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How you can be a "Citizen Scientist" to help the Great Barrier Reef

Great barrier reef

Locals are being called on to help collect data from the Great Barrier Reef, all the way from Bundaberg to the Cape.

"Citizen Scientists" help to capture thousands of images from dozens of different reefs as part of the Great Reef Census, collecting information help study the natural wonder.

Citizens of the Great Barrier Reef CEO Andy Ridley says last year they collected 14,000 images from 150 reefs from the far north to Lady Elliot in the south.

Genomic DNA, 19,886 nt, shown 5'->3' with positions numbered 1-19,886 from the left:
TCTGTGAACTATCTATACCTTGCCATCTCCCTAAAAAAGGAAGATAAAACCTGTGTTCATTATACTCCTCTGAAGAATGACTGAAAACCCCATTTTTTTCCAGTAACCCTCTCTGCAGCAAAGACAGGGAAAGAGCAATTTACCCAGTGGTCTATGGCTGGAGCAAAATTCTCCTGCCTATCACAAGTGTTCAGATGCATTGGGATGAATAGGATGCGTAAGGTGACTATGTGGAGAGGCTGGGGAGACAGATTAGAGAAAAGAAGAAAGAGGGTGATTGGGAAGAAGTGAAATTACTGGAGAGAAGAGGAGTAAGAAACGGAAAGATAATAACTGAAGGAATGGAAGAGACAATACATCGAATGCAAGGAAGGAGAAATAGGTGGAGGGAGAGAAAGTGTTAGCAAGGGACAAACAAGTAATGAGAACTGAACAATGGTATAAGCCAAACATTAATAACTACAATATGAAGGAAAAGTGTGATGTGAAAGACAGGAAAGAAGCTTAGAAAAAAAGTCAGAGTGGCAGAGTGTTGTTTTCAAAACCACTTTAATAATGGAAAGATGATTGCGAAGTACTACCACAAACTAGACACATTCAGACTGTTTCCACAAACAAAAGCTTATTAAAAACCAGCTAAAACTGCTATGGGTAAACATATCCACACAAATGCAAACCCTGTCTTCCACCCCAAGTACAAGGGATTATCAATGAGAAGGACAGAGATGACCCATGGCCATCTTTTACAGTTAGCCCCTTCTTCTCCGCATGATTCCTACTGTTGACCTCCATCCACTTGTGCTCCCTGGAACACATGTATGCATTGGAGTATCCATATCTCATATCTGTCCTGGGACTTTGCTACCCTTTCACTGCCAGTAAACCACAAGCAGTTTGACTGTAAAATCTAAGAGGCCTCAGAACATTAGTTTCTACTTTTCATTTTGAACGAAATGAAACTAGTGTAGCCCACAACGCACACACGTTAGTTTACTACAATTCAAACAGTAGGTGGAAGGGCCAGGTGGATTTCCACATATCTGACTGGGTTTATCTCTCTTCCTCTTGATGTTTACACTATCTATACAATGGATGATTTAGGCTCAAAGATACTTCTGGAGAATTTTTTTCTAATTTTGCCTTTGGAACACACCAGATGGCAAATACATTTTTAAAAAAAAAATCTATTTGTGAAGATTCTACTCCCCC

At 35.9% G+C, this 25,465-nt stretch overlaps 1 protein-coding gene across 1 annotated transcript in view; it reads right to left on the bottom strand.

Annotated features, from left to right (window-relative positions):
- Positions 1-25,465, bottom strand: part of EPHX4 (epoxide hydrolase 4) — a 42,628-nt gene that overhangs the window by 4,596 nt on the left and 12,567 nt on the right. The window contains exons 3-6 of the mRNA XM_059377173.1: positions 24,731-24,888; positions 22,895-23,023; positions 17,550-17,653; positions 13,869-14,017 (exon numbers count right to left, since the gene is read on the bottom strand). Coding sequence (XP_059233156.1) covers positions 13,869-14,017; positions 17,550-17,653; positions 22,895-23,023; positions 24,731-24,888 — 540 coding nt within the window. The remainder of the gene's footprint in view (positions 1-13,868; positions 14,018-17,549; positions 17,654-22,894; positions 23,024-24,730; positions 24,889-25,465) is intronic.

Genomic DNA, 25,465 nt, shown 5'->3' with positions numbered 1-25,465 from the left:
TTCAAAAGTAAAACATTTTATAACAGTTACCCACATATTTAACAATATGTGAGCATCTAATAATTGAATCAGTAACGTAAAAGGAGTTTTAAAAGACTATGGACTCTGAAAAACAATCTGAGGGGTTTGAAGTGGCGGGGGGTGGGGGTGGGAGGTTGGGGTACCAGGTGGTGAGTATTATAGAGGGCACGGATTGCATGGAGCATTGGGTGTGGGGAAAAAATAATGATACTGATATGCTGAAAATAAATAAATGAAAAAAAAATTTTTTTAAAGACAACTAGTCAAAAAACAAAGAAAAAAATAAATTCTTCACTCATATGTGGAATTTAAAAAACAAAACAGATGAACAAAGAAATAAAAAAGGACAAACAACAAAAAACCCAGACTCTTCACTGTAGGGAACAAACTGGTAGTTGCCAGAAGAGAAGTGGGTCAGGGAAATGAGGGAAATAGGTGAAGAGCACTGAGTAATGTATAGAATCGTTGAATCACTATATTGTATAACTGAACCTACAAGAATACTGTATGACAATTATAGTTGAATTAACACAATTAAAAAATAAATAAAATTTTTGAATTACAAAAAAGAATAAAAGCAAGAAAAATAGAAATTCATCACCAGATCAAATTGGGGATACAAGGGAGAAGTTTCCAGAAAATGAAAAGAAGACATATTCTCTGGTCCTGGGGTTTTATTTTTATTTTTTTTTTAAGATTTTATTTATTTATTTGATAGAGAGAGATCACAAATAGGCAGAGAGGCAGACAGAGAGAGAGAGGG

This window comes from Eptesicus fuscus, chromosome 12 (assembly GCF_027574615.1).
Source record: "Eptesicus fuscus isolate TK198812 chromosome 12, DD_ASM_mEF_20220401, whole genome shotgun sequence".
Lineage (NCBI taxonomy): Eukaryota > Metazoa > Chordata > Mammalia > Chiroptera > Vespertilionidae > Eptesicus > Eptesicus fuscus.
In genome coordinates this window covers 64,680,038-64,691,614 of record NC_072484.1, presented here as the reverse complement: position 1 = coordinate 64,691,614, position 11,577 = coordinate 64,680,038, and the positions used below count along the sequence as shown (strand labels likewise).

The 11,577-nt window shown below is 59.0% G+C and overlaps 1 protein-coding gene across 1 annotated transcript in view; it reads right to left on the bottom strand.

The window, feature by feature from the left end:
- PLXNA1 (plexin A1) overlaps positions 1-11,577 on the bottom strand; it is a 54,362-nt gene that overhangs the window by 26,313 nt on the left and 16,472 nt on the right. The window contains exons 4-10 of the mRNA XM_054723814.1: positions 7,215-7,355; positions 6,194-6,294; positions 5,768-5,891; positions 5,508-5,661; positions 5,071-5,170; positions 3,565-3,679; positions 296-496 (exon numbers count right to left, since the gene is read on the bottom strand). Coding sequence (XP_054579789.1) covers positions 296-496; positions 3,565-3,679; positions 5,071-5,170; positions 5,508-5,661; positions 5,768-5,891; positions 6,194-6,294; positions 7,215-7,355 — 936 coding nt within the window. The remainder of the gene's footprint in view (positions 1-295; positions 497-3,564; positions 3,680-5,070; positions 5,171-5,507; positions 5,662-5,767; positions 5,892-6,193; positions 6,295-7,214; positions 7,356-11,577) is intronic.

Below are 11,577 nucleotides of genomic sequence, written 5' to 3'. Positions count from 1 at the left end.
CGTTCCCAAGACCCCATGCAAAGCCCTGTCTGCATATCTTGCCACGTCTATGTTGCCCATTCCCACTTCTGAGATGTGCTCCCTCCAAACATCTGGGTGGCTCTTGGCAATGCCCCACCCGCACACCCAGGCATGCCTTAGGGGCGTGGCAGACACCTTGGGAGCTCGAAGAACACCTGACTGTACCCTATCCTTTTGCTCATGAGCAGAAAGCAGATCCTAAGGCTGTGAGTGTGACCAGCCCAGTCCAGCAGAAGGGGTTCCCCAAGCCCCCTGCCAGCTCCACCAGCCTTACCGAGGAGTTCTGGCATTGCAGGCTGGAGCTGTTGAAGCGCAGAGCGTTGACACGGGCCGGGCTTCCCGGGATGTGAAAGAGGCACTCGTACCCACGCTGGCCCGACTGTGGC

He explains due to the large scale of the reef, it is difficult to survey its entirety as one organisation.

"We're asking people, whether they're tourism operators, tug boat operators, super yachts, divers to help us out," Mr Ridley says.

The data collected from the 12-week census is used to help support research and management in the face of accelerating human impact.

Mr Ridley says without the census, only approximately five per cent of the reef is regularly surveyed.

"[It's] to help us understand the constantly changing and evolving conditions of the Great Barrier Reef," he explains.

"The overall aim is to have the citizen data bolster the core science used in decision-making and management for the Great Barrier Reef."

To find out more about the survey visit